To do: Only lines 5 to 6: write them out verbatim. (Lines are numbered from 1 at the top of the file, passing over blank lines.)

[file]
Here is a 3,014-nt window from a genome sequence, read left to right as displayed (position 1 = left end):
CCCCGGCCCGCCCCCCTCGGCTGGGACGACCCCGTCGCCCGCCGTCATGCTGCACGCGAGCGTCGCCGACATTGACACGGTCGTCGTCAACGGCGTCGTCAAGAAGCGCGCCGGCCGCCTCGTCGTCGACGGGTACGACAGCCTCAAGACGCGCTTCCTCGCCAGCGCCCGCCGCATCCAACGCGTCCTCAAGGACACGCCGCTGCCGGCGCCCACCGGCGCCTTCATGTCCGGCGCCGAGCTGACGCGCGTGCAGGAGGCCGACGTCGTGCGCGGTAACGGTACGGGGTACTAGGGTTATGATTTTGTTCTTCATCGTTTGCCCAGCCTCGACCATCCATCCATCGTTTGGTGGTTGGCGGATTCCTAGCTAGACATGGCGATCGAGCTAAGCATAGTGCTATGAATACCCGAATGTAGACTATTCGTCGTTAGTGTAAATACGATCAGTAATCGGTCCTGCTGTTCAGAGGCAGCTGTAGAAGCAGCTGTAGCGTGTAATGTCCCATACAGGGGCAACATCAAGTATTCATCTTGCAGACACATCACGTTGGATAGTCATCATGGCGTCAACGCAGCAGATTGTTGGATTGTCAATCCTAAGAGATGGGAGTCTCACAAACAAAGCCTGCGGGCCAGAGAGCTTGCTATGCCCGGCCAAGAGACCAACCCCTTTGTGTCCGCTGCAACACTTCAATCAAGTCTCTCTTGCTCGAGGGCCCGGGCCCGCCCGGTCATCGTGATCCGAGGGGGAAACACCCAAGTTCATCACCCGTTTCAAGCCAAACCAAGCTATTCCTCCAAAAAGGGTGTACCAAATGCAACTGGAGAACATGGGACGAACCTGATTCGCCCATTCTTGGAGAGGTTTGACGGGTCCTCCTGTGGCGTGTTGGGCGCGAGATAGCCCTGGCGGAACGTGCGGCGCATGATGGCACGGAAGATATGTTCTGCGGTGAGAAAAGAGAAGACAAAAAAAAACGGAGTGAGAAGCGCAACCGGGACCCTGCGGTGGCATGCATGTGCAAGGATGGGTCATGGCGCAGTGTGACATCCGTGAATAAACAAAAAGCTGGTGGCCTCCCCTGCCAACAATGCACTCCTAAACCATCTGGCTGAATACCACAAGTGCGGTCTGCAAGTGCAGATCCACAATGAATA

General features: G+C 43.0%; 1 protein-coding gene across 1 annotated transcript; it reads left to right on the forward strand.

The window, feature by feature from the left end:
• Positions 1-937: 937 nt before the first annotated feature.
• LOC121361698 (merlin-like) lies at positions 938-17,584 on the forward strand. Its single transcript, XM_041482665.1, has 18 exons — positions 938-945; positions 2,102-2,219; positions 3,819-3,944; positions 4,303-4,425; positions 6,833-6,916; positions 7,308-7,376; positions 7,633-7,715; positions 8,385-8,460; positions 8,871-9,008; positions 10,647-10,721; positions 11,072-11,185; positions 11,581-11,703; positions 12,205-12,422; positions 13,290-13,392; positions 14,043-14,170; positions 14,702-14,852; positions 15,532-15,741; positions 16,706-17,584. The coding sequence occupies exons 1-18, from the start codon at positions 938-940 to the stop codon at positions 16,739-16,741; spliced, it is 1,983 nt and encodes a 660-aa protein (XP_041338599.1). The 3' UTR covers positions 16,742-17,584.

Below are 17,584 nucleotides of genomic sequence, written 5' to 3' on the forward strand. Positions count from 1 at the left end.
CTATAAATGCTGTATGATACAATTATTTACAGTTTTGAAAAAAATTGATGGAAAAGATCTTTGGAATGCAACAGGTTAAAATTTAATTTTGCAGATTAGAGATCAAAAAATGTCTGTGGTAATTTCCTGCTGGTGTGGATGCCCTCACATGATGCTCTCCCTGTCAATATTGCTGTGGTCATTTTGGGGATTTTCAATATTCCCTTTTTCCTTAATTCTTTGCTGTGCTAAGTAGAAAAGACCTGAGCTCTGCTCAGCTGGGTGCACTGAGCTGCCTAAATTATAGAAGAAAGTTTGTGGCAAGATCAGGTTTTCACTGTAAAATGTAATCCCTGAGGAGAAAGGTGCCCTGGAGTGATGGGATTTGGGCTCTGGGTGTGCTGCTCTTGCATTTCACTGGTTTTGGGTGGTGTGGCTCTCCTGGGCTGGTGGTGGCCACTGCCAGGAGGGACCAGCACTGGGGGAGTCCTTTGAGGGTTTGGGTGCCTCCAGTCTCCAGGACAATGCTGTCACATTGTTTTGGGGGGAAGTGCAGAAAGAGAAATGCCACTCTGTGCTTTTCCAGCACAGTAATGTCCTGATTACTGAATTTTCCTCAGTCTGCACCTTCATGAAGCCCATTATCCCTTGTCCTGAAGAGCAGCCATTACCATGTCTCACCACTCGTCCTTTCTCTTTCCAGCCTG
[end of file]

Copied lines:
• Positions 1-937: 937 nt before the first annotated feature.
• LOC121361698 (merlin-like) lies at positions 938-17,584 on the forward strand. Its single transcript, XM_041482665.1, has 18 exons — positions 938-945; positions 2,102-2,219; positions 3,819-3,944; positions 4,303-4,425; positions 6,833-6,916; positions 7,308-7,376; positions 7,633-7,715; positions 8,385-8,460; positions 8,871-9,008; positions 10,647-10,721; positions 11,072-11,185; positions 11,581-11,703; positions 12,205-12,422; positions 13,290-13,392; positions 14,043-14,170; positions 14,702-14,852; positions 15,532-15,741; positions 16,706-17,584. The coding sequence occupies exons 1-18, from the start codon at positions 938-940 to the stop codon at positions 16,739-16,741; spliced, it is 1,983 nt and encodes a 660-aa protein (XP_041338599.1). The 3' UTR covers positions 16,742-17,584.